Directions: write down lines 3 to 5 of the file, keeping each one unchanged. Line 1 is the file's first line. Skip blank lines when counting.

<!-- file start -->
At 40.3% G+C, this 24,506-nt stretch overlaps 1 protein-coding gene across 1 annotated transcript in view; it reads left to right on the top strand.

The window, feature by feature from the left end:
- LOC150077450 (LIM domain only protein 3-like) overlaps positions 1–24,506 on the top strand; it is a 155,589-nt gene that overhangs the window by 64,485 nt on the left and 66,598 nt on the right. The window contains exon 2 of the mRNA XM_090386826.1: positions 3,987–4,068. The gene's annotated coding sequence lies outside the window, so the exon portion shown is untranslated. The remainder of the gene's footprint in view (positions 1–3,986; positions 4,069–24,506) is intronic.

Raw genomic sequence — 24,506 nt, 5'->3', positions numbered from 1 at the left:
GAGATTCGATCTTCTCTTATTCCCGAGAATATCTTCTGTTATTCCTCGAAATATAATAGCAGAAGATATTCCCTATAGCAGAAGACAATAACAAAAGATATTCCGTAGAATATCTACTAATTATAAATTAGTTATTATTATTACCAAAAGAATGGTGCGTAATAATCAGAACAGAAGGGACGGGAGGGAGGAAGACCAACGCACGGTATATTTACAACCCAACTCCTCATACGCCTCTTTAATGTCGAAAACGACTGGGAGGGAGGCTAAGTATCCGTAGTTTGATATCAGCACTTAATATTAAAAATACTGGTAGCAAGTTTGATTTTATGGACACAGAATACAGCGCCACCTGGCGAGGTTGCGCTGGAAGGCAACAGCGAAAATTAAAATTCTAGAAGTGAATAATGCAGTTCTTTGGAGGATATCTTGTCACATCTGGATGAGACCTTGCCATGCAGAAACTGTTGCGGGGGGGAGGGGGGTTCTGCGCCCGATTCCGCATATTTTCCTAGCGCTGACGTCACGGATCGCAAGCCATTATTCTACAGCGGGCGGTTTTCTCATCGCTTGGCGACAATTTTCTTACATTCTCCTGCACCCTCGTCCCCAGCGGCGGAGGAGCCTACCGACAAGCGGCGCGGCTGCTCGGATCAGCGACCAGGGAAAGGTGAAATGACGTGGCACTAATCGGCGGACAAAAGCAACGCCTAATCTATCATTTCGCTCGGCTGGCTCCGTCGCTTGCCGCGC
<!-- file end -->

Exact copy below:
- LOC150077450 (LIM domain only protein 3-like) overlaps positions 1–24,506 on the top strand; it is a 155,589-nt gene that overhangs the window by 64,485 nt on the left and 66,598 nt on the right. The window contains exon 2 of the mRNA XM_090386826.1: positions 3,987–4,068. The gene's annotated coding sequence lies outside the window, so the exon portion shown is untranslated. The remainder of the gene's footprint in view (positions 1–3,986; positions 4,069–24,506) is intronic.

Raw genomic sequence — 24,506 nt, 5'->3', positions numbered from 1 at the left:
GAGATTCGATCTTCTCTTATTCCCGAGAATATCTTCTGTTATTCCTCGAAATATAATAGCAGAAGATATTCCCTATAGCAGAAGACAATAACAAAAGATATTCCGTAGAATATCTACTAATTATAAATTAGTTATTATTATTACCAAAAGAATGGTGCGTAATAATCAGAACAGAAGGGACGGGAGGGAGGAAGACCAACGCACGGTATATTTACAACCCAACTCCTCATACGCCTCTTTAATGTCGAAAACGACTGGGAGGGAGGCTAAGTATCCGTAGTTTGATATCAGCACTTAATATTAAAAATACTGGTAGCAAGTTTGATTTTATGGACACAGAATACAGCGCCACCTGGCGAGGTTGCGCTGGAAGGCAACAGCGAAAATTAAAATTCTAGAAGTGAATAATGCAGTTCTTTGGAGGATATCTTGTCACATCTGGATGAGACCTTGCCATGCAGAAACTGTTGCGGGGGGGAGGGGGGTTCTGCGCCCGATTCCGCATATTTTCCTAGCGCTGACGTCACGGATCGCAAGCCATTATTCTACAGCGGGCGGTTTTCTCATCGCTTGGCGACAATTTTCTTACATTCTCCTGCACCCTCGTCCCCAGCGGCGGAGGAGCCTACCGACAAGCGGCGCGGCTGCTCGGATCAGCGACCAGGGAAAGGTGAAATGACGTGGCACTAATCGGCGGACAAAAGCAACGCCTAATCTATCATTTCGCTCGGCTGGCTCCGTCGCTTGCCGCGC